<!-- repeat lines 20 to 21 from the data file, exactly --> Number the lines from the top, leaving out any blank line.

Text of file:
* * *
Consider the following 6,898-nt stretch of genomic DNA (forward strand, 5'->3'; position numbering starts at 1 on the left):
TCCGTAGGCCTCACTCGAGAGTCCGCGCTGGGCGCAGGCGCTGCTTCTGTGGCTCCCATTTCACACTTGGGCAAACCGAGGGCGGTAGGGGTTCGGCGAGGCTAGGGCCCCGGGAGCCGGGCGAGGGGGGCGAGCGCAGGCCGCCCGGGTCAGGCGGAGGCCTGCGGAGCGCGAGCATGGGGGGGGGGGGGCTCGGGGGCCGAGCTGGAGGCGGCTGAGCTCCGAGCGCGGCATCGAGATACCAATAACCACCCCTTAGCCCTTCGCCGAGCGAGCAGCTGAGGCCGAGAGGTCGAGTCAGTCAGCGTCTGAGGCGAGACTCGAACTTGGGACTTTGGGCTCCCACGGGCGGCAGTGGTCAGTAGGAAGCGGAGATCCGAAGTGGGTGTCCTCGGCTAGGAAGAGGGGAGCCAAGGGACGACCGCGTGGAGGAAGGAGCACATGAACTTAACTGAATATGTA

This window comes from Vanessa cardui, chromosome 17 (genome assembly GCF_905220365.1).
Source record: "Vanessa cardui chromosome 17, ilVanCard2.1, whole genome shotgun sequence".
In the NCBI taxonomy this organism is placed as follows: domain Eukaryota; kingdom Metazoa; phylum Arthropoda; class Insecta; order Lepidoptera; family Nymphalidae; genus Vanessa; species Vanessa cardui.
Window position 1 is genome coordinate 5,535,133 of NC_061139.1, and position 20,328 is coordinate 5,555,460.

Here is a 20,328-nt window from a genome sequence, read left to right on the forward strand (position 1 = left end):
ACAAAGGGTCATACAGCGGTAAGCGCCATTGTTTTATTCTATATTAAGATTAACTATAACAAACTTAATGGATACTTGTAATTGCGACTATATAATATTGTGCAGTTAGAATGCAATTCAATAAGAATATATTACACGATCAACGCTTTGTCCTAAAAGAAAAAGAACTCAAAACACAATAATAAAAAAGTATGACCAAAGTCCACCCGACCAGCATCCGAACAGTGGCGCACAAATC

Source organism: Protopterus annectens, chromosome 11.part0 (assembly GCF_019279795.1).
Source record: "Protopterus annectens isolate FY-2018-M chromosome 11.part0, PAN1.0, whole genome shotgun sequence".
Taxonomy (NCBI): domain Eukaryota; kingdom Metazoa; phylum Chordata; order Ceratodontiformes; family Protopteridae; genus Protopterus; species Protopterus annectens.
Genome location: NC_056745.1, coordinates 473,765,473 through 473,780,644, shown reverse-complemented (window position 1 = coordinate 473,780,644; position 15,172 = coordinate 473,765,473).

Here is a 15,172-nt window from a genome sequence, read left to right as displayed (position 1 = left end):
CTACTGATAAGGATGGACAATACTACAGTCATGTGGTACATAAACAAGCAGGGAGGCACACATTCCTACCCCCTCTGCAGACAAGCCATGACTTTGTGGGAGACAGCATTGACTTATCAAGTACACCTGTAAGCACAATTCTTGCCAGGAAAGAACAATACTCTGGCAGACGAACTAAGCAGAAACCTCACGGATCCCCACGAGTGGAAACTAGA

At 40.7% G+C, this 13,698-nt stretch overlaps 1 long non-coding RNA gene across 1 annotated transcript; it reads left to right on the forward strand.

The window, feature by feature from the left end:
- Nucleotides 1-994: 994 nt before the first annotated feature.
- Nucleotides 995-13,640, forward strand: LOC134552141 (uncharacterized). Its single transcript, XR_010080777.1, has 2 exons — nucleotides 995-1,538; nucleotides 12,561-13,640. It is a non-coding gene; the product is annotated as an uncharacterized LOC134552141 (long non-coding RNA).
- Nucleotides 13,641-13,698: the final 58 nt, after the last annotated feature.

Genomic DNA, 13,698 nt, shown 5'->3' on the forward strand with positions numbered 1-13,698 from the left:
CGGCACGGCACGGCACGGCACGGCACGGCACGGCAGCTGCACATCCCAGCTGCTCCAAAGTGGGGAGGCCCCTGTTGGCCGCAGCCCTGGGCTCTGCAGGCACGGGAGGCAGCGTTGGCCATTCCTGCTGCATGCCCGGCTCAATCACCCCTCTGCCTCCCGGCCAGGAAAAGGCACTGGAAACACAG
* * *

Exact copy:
Genomic DNA, 13,698 nt, shown 5'->3' on the forward strand with positions numbered 1-13,698 from the left:
CGGCACGGCACGGCACGGCACGGCACGGCACGGCAGCTGCACATCCCAGCTGCTCCAAAGTGGGGAGGCCCCTGTTGGCCGCAGCCCTGGGCTCTGCAGGCACGGGAGGCAGCGTTGGCCATTCCTGCTGCATGCCCGGCTCAATCACCCCTCTGCCTCCCGGCCAGGAAAAGGCACTGGAAACACAG